UGA Develops Fast, Eco-Friendly Biomass Treatment to Greatly Increase Biofuel Yield
Not another day goes by that we don't hear about the latest new-fangled or revolutionary biofuel breakthrough. It used to be that those discoveries didn't mean much, practically speaking, as there weren't yet many firm plans laid out to build second-generation biofuel production facilities.
Now, with cellulosic ethanol and biodiesel plants sprouting up around the country, many of these innovations may finally come in handy. A team of researchers from the University of Georgia has just developed a new technology that will surely be welcomed by the new breed of biofuel entrepreneurs: a biomass pretreatment process that could boost ethanol production yields by at least ten-fold.
A more eco-friendly way to pretreat biomass
Not only that, but the scientists, led by Joy Peterson, the chair of UGA's Bioenergy Task Force, say the process is optimized for the use of non-food crops, such as switchgrass, Bermudagrass, Napiergrass and (you guessed it) waste biomass. The gist of the technology is that it pretreats biomass with a quick, acid-free wash -- eliminating the use of costly and potentially unsafe chemicals -- to greatly increase the amount of simple sugars released during the conversion process.
Technology already available to license from UGARF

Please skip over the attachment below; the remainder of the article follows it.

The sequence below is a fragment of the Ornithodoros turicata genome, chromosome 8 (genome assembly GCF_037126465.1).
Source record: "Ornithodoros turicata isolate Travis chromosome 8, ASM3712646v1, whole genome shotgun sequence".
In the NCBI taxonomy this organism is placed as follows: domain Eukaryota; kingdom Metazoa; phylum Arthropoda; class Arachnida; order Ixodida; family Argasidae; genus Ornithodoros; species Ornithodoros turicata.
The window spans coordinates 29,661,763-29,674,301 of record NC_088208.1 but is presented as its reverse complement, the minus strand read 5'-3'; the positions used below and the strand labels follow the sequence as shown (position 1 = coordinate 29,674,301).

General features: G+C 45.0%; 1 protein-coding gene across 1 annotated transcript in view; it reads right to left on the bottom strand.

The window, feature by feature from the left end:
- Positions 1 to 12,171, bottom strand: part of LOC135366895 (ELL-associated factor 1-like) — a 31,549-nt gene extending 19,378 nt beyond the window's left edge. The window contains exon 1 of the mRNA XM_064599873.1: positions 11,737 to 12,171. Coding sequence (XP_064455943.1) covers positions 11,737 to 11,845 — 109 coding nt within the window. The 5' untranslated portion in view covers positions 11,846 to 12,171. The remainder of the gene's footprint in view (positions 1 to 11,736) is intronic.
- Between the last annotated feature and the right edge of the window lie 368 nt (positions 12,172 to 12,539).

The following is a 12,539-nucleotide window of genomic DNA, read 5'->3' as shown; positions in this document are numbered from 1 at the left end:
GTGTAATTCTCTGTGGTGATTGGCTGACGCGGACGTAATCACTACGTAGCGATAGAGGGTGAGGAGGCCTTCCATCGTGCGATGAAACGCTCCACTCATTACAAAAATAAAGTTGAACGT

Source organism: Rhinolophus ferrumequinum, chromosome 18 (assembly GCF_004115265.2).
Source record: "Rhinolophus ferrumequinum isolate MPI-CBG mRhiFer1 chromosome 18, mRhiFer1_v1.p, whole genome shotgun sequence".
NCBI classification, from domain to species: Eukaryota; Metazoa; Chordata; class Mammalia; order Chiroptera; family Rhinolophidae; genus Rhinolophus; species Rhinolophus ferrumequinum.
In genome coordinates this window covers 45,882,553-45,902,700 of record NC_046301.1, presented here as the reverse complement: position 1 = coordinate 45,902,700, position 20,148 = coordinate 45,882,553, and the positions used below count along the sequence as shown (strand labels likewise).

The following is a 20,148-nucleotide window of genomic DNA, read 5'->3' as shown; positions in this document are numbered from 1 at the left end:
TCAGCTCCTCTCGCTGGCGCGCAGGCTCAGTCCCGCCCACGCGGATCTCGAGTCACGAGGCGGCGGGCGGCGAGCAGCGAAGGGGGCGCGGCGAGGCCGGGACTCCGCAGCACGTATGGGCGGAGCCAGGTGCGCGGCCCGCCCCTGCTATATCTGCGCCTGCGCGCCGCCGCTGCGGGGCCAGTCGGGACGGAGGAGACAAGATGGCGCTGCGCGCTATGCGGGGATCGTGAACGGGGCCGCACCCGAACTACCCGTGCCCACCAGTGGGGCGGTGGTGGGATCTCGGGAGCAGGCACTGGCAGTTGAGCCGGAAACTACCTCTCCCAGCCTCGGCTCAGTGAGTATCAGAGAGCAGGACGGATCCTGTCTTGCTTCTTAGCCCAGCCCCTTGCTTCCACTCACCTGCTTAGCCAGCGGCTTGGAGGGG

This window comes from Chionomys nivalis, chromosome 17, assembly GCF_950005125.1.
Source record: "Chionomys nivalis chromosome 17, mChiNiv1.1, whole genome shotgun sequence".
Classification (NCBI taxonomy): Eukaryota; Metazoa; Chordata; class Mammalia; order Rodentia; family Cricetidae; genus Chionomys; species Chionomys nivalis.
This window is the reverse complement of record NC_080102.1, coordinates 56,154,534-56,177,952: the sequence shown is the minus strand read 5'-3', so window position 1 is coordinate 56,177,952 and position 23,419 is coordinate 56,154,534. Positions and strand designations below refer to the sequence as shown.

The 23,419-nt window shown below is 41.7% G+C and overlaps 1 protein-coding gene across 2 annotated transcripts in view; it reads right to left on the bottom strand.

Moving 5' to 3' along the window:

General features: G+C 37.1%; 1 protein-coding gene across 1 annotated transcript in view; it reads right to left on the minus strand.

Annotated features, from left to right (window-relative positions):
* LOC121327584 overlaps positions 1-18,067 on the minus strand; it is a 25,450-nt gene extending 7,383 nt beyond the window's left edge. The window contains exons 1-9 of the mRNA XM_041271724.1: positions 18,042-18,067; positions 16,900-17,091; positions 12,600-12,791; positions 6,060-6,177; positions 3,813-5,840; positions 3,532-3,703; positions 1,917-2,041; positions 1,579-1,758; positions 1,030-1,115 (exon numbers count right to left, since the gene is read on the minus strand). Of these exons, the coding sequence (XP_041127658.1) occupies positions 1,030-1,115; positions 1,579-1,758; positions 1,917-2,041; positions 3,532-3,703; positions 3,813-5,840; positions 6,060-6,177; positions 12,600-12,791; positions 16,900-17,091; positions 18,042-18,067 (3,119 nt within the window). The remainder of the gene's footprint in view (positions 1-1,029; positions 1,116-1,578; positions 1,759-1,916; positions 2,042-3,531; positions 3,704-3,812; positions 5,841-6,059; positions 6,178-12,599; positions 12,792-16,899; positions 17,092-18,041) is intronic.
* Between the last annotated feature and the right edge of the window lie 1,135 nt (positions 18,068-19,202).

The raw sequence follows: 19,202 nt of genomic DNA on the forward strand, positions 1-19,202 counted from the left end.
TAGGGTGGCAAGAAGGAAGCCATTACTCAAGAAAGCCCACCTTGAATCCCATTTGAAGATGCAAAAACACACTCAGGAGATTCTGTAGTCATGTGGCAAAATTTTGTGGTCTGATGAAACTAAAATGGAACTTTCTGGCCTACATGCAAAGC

UGA's process also minimizes the formation of side products, which often interfere with the conversion of sugars to ethanol. Unlike many other vaporware technologies, this one is already available for licensing from the UGA Research Foundation, and Gennaro Gama, its manager, believes it also has application for biofermentation companies.
A future of locally produced ethanol
Aside from the cost/waste factor, the scientists also point out that having this technology would enable biofuel producers to use cheap, locally available materials -- many types of grasses, yard waste and other easily obtainable sources -- and save on transportation/delivery costs. Once it reaches large-scale production, locally produced biofuel would also help shield communities and cities from the vagaries of gas prices and provide more energy stability.
Most of these benefits are still pretty far down the road, but it's encouraging to at least see these types of cheap, practical technologies being developed now that the biofuel industry is ready for them.
Recent biofuel developments
::Kudzu Harvesting for the Production of Ethanol, Redux
::First Commercial-Scale Cellulosic Ethanol Plant Approved for California
::Municipal Waste-to-Ethanol Plant Planned for Reno, Nevada